For today’s Twentieth, here is confirmation of the importance of the Twentieth to Ancient Epicureans, even through the words of the spiteful Cicero, who did his best to undermine Epicurean philosophy. Cicero’s arguments provide useful information, and the best way to honor Epicurus on the Twentieth is to study the opposing arguments so as to know how to refute them:
"Yes, Torquatus, you people may turn and twist as you like, but you will not find a line in this famous letter of Epicurus that is not inconsistent and incompatible with his teachings. Hence he is his own refutation; his writings are disproved by the uprightness of his character.
That provision for the care of the children, that loyalty to friendship and affection, that observance of these solemn duties with his latest breath, prove that there was innate in the man a disinterested uprightness, not evoked by pleasure nor elicited by prizes and rewards. Seeing so strong a sense of duty in a dying man, what clearer evidence do we want that morality and rectitude are desirable for their own sakes? But while I think that the letter I have just translated almost word for word is most admirable, although entirely inconsistent with the chief tenets of his philosophy, yet I consider his will to be quite out of harmony not only with the dignity of a philosopher but also with his own pronouncement.
For he repeatedly argued at length, and also stated briefly and plainly in the book I have just mentioned, that ‘death does not affect us at all; for a thing that has experienced dissolution must be devoid of sensation; and that which is devoid of sensation cannot affect us in any degree whatsoever.’ The maxim such as it is might have been better and more neatly put. For the phrase, ‘what has experienced dissolution must be devoid of sensation,’ does not make clear what it is that has experienced dissolution. However in spite of this I understand the meaning intended.
What I want to know is this: if all sensation is annihilated by dissolution, that is, by death, and if nothing whatever that can affect us remains, why is it that he makes such precise and careful provision and stipulation ‘that his heirs, Amynomachus and Timocrates, shall after consultation with Hermarchus assign a sufficient sum to celebrate his birthday every year in the month of Gamelion, and also on the twentieth day of every month shall assign a sum for a banquet to his fellow-students in philosophy, in order to keep alive the memory of himself and of Metrodorus’?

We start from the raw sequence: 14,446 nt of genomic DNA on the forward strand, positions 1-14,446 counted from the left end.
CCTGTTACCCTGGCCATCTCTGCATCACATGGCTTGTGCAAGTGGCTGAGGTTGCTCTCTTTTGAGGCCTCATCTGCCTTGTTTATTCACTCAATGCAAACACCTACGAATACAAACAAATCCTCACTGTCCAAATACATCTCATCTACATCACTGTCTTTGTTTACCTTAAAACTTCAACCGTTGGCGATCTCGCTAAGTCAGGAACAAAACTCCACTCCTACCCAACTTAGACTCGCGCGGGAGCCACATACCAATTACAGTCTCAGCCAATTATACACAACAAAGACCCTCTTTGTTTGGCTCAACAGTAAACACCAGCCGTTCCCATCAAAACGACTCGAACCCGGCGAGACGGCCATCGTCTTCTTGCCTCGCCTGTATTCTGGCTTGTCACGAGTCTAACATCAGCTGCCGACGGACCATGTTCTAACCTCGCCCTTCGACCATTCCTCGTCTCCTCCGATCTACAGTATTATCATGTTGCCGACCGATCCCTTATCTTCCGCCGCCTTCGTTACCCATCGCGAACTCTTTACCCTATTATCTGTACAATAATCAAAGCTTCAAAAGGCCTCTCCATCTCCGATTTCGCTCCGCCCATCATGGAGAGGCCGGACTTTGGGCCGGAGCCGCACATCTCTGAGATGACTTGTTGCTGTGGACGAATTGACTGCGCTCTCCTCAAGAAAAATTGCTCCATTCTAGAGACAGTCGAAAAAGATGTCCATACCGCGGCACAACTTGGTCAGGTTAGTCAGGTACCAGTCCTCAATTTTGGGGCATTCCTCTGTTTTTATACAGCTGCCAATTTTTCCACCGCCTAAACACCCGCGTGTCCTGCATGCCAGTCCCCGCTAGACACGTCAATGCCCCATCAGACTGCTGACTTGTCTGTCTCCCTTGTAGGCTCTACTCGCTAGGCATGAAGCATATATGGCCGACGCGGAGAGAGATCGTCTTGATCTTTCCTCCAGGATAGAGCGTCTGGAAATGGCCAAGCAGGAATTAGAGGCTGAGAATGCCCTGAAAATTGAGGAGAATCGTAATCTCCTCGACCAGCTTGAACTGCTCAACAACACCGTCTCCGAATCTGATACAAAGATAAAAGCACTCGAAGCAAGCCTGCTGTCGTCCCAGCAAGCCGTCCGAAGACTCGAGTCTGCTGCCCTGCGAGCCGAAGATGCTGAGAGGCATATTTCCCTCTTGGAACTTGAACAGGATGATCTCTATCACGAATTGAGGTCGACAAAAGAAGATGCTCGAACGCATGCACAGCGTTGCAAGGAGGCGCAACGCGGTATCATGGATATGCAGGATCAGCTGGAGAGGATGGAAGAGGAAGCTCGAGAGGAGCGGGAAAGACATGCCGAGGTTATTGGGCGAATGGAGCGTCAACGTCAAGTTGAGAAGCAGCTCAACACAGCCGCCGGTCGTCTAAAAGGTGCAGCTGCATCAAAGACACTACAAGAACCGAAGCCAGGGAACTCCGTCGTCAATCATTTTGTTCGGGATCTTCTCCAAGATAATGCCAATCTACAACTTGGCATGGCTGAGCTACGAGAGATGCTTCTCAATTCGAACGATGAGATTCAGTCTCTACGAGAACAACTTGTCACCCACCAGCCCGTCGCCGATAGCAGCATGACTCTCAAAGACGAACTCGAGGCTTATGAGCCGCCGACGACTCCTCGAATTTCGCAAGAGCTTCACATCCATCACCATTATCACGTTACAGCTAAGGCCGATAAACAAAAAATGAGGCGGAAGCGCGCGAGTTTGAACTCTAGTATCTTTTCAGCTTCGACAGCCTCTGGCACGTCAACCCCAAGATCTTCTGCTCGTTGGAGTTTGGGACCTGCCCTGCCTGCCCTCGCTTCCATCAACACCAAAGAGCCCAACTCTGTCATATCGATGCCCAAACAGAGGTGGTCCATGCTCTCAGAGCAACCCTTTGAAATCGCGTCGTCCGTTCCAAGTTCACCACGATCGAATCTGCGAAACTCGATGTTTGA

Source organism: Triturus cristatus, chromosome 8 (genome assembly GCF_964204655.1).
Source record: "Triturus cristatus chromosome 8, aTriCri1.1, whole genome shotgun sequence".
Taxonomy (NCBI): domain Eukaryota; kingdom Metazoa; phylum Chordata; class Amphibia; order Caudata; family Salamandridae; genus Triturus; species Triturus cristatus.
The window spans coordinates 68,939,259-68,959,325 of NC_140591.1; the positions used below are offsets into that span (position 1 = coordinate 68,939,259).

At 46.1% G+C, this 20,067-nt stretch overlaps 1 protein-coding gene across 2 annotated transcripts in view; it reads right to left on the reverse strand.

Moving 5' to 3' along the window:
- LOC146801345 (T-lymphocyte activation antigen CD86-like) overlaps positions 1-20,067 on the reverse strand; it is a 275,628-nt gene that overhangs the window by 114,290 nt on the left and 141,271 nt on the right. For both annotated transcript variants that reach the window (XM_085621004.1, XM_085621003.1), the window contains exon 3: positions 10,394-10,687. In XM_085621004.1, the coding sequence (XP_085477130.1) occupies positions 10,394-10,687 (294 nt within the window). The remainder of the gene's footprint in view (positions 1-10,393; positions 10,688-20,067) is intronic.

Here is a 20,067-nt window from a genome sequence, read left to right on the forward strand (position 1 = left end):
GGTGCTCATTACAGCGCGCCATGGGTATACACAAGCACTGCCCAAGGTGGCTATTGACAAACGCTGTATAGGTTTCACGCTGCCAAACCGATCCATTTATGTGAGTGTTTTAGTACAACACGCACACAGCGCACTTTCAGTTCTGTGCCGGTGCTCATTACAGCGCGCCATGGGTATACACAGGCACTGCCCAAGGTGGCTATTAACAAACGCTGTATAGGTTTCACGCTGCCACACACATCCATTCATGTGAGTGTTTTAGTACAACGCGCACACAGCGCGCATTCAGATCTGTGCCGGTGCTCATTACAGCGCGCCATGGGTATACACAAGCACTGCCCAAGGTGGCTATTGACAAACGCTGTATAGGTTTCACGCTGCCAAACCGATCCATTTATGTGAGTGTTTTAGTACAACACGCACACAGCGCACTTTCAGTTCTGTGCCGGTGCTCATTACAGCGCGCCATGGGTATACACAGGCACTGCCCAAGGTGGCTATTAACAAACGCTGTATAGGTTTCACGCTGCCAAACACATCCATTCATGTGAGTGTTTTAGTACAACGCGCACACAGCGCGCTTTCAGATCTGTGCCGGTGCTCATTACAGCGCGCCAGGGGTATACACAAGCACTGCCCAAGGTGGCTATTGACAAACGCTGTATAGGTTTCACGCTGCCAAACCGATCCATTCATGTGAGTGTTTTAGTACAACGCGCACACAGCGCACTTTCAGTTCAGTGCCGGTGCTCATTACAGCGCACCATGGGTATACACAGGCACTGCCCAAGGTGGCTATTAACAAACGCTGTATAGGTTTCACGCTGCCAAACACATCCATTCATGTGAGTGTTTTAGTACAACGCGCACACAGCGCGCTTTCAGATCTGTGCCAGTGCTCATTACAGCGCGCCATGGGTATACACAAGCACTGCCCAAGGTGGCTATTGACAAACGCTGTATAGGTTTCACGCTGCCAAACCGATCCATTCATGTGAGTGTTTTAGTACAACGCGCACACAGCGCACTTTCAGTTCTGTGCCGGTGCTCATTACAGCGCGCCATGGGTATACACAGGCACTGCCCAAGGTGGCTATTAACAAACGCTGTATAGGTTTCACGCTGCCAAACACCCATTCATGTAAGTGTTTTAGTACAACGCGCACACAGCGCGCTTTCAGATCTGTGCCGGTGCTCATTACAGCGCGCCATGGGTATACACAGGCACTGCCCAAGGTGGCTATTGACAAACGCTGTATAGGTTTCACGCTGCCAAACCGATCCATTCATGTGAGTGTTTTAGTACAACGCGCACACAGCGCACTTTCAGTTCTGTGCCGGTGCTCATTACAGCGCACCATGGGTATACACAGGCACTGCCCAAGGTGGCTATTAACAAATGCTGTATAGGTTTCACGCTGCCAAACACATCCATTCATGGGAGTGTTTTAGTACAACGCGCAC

That these are the words of as amiable and kindly a man as you like, I cannot deny; but what business has a philosopher, and especially a natural philosopher, which Epicurus claims to be, to think that any day can be anybody’s birthday? Why, can the identical day that has once occurred recur again and again? Assuredly it is impossible. Or can a similar day recur? This too is impossible, except after an interval of many thousands of years, when all the heavenly bodies simultaneously achieve their return to the point from which they started. It follows that there is no such thing as anybody’s birthday. ‘But a certain day is so regarded.’ Much obliged, I am sure, for the information!
But even granting birthdays, is a person’s birthday to be observed when he is dead? And to provide for this by will — is this appropriate for a man who told us in oracular tones that nothing can affect us after death? Such a provision ill became one whose ‘intellect had roamed’ over unnumbered worlds and realms of infinite space, without shores or circumference. Did Democritus do anything of the kind? (To omit others, I cite the case of the philosopher who was Epicurus’s only master.)
And if a special day was to be kept, did he do well to take the day on which he was born, and not rather that on which he became a Wise Man? You will object that he could not have become a Wise Man if he had not first of all been born. You might equally well say, if his grandmother had not been born either. The entire notion of wishing one’s name and memory to be celebrated by a banquet after one’s death is alien to a man of learning. I won’t refer to your mode of keeping these anniversaries, or the shafts of wit you bring upon you from persons with a sense of humour. We do not want to quarrel. I only remark that it was more your business to keep Epicurus’s birthday than his business to provide by will for its celebration."
Seneca recorded the ancient Epicurean saying:
Sic fac omnia tamquam spectet Epicurus!
So do all things as though watching were Epicurus!